* DAE queries: A can perform DAE queries on m, [ID.sub.[alpha]] and [ID.sub.[beta]].

(1). If [ID.sub.[alpha]] [not equal to] [ID.sub.i],[ID.sub.j], C first calculates the private key [mathematical expression not reproducible] by executing KE query algorithm; then, it performs the DAE(m, [mathematical expression not reproducible], [ID.sub.[beta]]) algorithm to answer the query.

(2). If [ID.sub.[alpha]]= [ID.sub.i] or [ID.sub.[alpha]] = [ID.sub.j], but [ID.sub.[beta]] [not equal to] [ID.sub.i],[ID.sub.j], C runs a simulation as follows. It obtains the private key [mathematical expression not reproducible] using the key extraction algorithm. Then, it selects the random elements (r, V) [member of] [Z*.sub.q] x [G.sub.2] and computes [mathematical expression not reproducible].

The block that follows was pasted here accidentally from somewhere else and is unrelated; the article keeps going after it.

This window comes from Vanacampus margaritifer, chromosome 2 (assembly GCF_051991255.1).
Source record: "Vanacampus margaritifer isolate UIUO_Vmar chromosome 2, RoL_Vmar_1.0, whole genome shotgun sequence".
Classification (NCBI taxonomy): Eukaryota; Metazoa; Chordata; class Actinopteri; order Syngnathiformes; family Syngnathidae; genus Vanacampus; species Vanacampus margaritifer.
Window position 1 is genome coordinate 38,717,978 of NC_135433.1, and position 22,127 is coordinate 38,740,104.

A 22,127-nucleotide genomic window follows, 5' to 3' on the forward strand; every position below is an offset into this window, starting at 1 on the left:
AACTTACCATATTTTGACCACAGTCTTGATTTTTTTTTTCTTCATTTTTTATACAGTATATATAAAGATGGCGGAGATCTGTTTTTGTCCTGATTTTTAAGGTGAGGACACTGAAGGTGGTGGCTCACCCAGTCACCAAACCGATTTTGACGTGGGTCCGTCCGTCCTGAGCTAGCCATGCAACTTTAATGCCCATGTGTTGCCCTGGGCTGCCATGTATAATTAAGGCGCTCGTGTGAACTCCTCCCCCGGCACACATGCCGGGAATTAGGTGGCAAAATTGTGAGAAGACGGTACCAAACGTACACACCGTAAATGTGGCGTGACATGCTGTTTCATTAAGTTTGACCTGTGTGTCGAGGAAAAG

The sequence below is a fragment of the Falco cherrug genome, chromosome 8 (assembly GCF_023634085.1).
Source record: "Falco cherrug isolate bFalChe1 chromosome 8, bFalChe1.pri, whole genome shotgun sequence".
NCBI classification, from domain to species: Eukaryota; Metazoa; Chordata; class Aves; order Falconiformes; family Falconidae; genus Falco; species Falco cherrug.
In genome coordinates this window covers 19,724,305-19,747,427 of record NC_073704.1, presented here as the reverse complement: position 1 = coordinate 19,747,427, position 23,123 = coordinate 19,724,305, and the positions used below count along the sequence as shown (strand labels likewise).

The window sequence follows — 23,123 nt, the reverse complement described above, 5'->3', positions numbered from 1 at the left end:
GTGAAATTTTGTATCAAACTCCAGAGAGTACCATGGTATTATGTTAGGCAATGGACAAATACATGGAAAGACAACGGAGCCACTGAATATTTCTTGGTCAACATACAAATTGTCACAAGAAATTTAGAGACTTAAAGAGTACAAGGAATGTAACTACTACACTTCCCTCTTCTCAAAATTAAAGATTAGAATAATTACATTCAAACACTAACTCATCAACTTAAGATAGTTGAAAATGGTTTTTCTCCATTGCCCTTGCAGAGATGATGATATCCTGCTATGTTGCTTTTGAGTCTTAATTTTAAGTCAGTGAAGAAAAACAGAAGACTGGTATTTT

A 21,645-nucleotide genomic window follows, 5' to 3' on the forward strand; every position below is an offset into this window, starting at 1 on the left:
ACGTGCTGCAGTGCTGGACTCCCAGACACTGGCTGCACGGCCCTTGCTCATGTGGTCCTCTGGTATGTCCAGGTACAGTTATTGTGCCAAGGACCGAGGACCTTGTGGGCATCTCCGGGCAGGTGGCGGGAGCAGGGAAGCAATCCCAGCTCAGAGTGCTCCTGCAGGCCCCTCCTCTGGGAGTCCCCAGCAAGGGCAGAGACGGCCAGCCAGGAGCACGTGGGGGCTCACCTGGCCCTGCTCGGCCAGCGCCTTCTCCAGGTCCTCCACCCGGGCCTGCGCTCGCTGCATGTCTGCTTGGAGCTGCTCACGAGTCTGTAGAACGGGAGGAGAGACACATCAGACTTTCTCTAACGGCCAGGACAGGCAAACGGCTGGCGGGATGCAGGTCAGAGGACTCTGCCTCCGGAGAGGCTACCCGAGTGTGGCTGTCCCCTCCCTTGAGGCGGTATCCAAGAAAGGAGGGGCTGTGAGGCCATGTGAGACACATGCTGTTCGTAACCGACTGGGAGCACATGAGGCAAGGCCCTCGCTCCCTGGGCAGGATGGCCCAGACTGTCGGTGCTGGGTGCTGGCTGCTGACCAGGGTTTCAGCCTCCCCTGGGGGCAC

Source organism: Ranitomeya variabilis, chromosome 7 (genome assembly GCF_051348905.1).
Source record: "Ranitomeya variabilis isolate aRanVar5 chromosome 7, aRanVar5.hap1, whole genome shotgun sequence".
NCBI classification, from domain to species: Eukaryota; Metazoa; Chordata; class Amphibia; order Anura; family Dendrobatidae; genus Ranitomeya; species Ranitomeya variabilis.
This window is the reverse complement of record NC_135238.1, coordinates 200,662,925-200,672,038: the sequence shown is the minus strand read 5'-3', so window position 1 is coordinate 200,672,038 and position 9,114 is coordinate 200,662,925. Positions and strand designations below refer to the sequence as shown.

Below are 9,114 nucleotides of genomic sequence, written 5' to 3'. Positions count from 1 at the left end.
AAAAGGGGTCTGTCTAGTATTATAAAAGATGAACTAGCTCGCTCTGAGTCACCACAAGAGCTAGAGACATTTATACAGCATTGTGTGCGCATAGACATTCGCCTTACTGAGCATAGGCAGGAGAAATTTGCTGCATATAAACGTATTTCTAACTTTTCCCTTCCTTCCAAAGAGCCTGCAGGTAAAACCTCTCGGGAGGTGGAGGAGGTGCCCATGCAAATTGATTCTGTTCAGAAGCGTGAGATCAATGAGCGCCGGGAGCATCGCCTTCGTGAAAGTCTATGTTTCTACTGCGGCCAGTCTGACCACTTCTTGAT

The simulation depends on whether list [L.sub.2] has a tuple of the form ([tau], *). When [L.sub.2] contains an entry ([tau], [k.sub.2]) and [L.sub.3] has an item (m, [k.sub.2], u), when the first n bits of [mathematical expression not reproducible] (r) can be distinguished from m, C selects another (r, V ) and repeats the procedure. When [L.sub.3] contains no entry for (m, [k.sub.2], u), C takes u = [mathematical expression not reproducible] (in which [[x].sub.i... j] symbolises the bit string between the i-th and j-th leftmost bits of x) and stores (m, [k.sub.2], u) in list [L.sub.3].